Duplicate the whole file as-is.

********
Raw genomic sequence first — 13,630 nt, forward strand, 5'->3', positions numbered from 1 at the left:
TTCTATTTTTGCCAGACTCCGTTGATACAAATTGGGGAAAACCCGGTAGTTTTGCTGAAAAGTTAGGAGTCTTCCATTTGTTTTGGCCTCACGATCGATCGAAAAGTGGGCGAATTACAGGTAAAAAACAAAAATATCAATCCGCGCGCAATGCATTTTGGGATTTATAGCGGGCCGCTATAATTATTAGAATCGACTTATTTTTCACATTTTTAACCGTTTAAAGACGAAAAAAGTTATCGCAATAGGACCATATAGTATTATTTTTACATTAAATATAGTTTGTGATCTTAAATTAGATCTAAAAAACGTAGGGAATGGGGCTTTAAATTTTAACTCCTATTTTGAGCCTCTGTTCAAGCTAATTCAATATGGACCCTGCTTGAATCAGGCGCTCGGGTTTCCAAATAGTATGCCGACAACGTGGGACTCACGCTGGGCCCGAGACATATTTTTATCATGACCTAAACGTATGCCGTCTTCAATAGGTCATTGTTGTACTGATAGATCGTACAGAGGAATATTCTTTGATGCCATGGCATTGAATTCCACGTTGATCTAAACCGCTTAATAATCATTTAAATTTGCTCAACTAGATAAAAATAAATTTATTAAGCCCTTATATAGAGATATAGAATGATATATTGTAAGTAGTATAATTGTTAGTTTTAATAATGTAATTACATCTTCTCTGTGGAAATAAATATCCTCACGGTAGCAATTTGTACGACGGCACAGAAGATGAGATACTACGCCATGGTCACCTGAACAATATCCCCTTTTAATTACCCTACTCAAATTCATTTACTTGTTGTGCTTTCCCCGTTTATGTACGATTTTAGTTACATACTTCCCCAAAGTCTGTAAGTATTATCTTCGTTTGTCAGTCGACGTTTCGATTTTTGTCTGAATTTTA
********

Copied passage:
Raw genomic sequence first — 13,630 nt, forward strand, 5'->3', positions numbered from 1 at the left:
TTCTATTTTTGCCAGACTCCGTTGATACAAATTGGGGAAAACCCGGTAGTTTTGCTGAAAAGTTAGGAGTCTTCCATTTGTTTTGGCCTCACGATCGATCGAAAAGTGGGCGAATTACAGGTAAAAAACAAAAATATCAATCCGCGCGCAATGCATTTTGGGATTTATAGCGGGCCGCTATAATTATTAGAATCGACTTATTTTTCACATTTTTAACCGTTTAAAGACGAAAAAAGTTATCGCAATAGGACCATATAGTATTATTTTTACATTAAATATAGTTTGTGATCTTAAATTAGATCTAAAAAACGTAGGGAATGGGGCTTTAAATTTTAACTCCTATTTTGAGCCTCTGTTCAAGCTAATTCAATATGGACCCTGCTTGAATCAGGCGCTCGGGTTTCCAAATAGTATGCCGACAACGTGGGACTCACGCTGGGCCCGAGACATATTTTTATCATGACCTAAACGTATGCCGTCTTCAATAGGTCATTGTTGTACTGATAGATCGTACAGAGGAATATTCTTTGATGCCATGGCATTGAATTCCACGTTGATCTAAACCGCTTAATAATCATTTAAATTTGCTCAACTAGATAAAAATAAATTTATTAAGCCCTTATATAGAGATATAGAATGATATATTGTAAGTAGTATAATTGTTAGTTTTAATAATGTAATTACATCTTCTCTGTGGAAATAAATATCCTCACGGTAGCAATTTGTACGACGGCACAGAAGATGAGATACTACGCCATGGTCACCTGAACAATATCCCCTTTTAATTACCCTACTCAAATTCATTTACTTGTTGTGCTTTCCCCGTTTATGTACGATTTTAGTTACATACTTCCCCAAAGTCTGTAAGTATTATCTTCGTTTGTCAGTCGACGTTTCGATTTTTGTCTGAATTTTA